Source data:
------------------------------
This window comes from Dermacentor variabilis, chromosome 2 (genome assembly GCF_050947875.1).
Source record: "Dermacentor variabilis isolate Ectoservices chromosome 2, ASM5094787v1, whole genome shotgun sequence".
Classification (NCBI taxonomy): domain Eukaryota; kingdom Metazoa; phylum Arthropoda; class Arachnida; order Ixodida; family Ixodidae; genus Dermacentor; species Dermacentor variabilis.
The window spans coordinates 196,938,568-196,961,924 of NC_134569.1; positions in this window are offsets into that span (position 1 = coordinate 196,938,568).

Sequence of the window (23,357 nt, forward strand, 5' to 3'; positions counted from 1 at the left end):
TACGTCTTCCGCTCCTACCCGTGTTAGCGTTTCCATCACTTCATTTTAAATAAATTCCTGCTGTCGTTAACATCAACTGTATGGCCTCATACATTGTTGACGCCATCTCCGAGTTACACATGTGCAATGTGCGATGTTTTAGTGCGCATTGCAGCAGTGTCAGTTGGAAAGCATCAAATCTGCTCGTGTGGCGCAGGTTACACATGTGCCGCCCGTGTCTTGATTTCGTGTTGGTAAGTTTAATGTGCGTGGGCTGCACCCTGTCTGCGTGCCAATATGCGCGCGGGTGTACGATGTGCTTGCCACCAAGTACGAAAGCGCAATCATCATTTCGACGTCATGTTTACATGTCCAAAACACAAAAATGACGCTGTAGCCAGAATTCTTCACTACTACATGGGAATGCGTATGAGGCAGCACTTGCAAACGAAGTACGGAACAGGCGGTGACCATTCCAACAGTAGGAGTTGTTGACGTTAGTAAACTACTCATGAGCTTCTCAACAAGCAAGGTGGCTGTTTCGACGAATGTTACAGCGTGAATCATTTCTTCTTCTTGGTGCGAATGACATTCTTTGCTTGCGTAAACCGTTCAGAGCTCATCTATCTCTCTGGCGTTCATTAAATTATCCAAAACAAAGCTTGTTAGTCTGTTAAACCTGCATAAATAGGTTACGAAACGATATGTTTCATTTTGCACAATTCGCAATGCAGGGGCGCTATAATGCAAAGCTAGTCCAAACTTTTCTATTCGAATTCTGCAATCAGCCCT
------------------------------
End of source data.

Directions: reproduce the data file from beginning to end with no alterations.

This window comes from Dermacentor variabilis, chromosome 2 (genome assembly GCF_050947875.1).
Source record: "Dermacentor variabilis isolate Ectoservices chromosome 2, ASM5094787v1, whole genome shotgun sequence".
Classification (NCBI taxonomy): domain Eukaryota; kingdom Metazoa; phylum Arthropoda; class Arachnida; order Ixodida; family Ixodidae; genus Dermacentor; species Dermacentor variabilis.
The window spans coordinates 196,938,568-196,961,924 of NC_134569.1; positions in this window are offsets into that span (position 1 = coordinate 196,938,568).

Sequence of the window (23,357 nt, forward strand, 5' to 3'; positions counted from 1 at the left end):
TACGTCTTCCGCTCCTACCCGTGTTAGCGTTTCCATCACTTCATTTTAAATAAATTCCTGCTGTCGTTAACATCAACTGTATGGCCTCATACATTGTTGACGCCATCTCCGAGTTACACATGTGCAATGTGCGATGTTTTAGTGCGCATTGCAGCAGTGTCAGTTGGAAAGCATCAAATCTGCTCGTGTGGCGCAGGTTACACATGTGCCGCCCGTGTCTTGATTTCGTGTTGGTAAGTTTAATGTGCGTGGGCTGCACCCTGTCTGCGTGCCAATATGCGCGCGGGTGTACGATGTGCTTGCCACCAAGTACGAAAGCGCAATCATCATTTCGACGTCATGTTTACATGTCCAAAACACAAAAATGACGCTGTAGCCAGAATTCTTCACTACTACATGGGAATGCGTATGAGGCAGCACTTGCAAACGAAGTACGGAACAGGCGGTGACCATTCCAACAGTAGGAGTTGTTGACGTTAGTAAACTACTCATGAGCTTCTCAACAAGCAAGGTGGCTGTTTCGACGAATGTTACAGCGTGAATCATTTCTTCTTCTTGGTGCGAATGACATTCTTTGCTTGCGTAAACCGTTCAGAGCTCATCTATCTCTCTGGCGTTCATTAAATTATCCAAAACAAAGCTTGTTAGTCTGTTAAACCTGCATAAATAGGTTACGAAACGATATGTTTCATTTTGCACAATTCGCAATGCAGGGGCGCTATAATGCAAAGCTAGTCCAAACTTTTCTATTCGAATTCTGCAATCAGCCCT